Avid stamp collectors may be delighted to hear that a very special set of six new stamps will be released on Friday (September 2) to commemorate 350 years since the Great Fire of London.
The unique Royal Mail stamps will show key scenes from the huge blaze that devastated the city for four days in 1666.
More than 13,000 houses and 87 churches were obliterated in the fire, including St Paul's Cathedral.
An estimated 10 people died in the fire that started on September 2 and thousands lost their homes.
To mark the anniversary, a huge model sculpture of London's skyline in 1666 will also be set alight on the River Thames this weekend to mark the 350th anniversary of the Great Fire of London.
'One of the most infamous events in the history of London'
Philip Parker from the Royal Mail said: “The Great Fire of London is one of the most infamous events in the history of London.
“Despite the terrible devastation caused by the great fire, it provided an opportunity for the regeneration of large swathes of the city and shaped the London we know today.
“It is fitting that we mark the anniversary of the fire with an innovative set of stamps that re-imagine the events.”
Designed by the esteemed comic book artist and writer John Higgins, who has worked on Judge Dredd and Watchmen comics, the stamps also mark the first time a British stamp will adopt a graphic-novel style.
'A wonderful challenge'
The six stamps depict the start, spread and aftermath of the great fire.
Mr Higgins said: “It is an honour to illustrate these stamps and to commemorate this moment in history 350 years on.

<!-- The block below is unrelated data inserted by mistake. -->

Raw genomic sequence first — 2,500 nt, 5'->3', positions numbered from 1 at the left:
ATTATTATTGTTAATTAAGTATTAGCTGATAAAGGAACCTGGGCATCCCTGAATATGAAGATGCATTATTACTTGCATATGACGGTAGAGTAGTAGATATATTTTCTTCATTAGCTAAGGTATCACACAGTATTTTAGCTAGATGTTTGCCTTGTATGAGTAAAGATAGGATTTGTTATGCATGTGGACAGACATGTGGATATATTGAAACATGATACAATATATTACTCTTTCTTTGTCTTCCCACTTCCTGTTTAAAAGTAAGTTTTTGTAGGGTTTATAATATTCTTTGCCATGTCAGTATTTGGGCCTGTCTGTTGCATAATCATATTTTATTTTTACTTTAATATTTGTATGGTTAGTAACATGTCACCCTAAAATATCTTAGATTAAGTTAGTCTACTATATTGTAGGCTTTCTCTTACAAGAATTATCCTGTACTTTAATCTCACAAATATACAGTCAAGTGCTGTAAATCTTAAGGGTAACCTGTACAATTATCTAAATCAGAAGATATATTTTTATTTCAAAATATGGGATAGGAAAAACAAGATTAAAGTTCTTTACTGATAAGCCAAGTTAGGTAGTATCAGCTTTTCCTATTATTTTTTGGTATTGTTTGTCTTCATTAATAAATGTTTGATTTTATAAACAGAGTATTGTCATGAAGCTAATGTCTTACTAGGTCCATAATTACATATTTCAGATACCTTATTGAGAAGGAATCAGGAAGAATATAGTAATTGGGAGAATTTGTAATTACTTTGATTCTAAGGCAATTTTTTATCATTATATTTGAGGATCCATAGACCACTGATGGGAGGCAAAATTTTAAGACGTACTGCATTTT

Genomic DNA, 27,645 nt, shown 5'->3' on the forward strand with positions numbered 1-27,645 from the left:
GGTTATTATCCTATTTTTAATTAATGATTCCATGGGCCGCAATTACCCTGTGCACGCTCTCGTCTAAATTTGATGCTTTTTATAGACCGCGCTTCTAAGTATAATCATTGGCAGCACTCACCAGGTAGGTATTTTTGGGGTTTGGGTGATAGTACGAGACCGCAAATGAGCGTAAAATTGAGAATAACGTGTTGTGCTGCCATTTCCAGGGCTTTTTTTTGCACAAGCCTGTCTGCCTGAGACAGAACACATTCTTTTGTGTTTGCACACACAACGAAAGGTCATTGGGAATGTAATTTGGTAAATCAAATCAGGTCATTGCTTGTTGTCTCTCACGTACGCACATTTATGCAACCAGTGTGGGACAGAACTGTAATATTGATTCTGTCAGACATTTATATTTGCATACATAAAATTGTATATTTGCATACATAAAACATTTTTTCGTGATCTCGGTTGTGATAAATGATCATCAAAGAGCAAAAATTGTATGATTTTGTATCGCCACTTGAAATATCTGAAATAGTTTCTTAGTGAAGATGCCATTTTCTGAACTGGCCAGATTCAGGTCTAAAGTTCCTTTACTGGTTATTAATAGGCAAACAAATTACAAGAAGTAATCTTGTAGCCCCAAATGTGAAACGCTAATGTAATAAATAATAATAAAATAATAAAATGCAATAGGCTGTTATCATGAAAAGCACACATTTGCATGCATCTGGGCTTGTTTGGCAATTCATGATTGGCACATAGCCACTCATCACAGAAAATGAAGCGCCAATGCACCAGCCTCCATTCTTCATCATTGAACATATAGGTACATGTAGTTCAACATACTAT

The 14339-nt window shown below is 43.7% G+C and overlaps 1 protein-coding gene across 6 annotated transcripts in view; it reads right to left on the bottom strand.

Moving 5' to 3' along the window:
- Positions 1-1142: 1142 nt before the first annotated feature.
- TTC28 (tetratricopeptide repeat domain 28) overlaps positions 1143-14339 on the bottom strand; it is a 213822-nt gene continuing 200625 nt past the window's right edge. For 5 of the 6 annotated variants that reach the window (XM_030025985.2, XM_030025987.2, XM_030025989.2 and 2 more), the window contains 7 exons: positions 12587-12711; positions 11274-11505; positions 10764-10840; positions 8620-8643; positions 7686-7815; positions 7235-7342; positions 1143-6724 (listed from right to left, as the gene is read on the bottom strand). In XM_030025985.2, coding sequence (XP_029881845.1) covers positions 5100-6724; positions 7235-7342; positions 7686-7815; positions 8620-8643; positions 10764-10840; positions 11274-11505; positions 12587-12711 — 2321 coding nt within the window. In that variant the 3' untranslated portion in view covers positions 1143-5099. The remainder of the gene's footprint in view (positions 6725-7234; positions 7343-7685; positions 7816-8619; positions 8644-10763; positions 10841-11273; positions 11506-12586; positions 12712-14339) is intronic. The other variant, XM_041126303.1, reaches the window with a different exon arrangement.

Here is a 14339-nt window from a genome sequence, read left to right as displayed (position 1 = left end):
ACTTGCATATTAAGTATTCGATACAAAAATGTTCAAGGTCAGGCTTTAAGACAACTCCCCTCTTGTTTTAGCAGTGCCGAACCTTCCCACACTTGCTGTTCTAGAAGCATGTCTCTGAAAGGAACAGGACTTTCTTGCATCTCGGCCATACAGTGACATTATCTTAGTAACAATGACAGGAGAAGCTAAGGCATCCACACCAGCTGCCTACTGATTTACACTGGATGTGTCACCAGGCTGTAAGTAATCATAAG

“Capturing the story of the Great Fire of London in just six special stamps was a wonderful challenge, I am thrilled to have been chosen to bring the graphic-novel style.”
The fire started in Pudding Lane in central London after dry hot summer had left many of the city's wooden buildings as dry as tinder.
The stamps will be available from www.royalmail.com/greatfire and from 8,000 post offices.
Stamp by stamp
Sunday 2 September 1666
A fire breaks out in a bakery on Pudding Lane
Thomas Farriner, the baker, and his daughter escape through a window
Sunday 2 September 1666
The fire spreads rapidly
Many people flee to the river with their possessions
Monday 3 September 1666
Houses are pulled down to create breaks and stop the fire from spreading
Tuesday 4 September 1666
As the fire reaches St. Paul’s, citizens witness the cathedral’s destruction
Belongings stored inside fuel the flames
Wednesday 5 September 1666
The fire dies down and many gather at Moorfields. Temporary food markets are set up across London
Tuesday 11 September 1666
Christopher Wren develops plans for the regeneration of the city and presents them to the King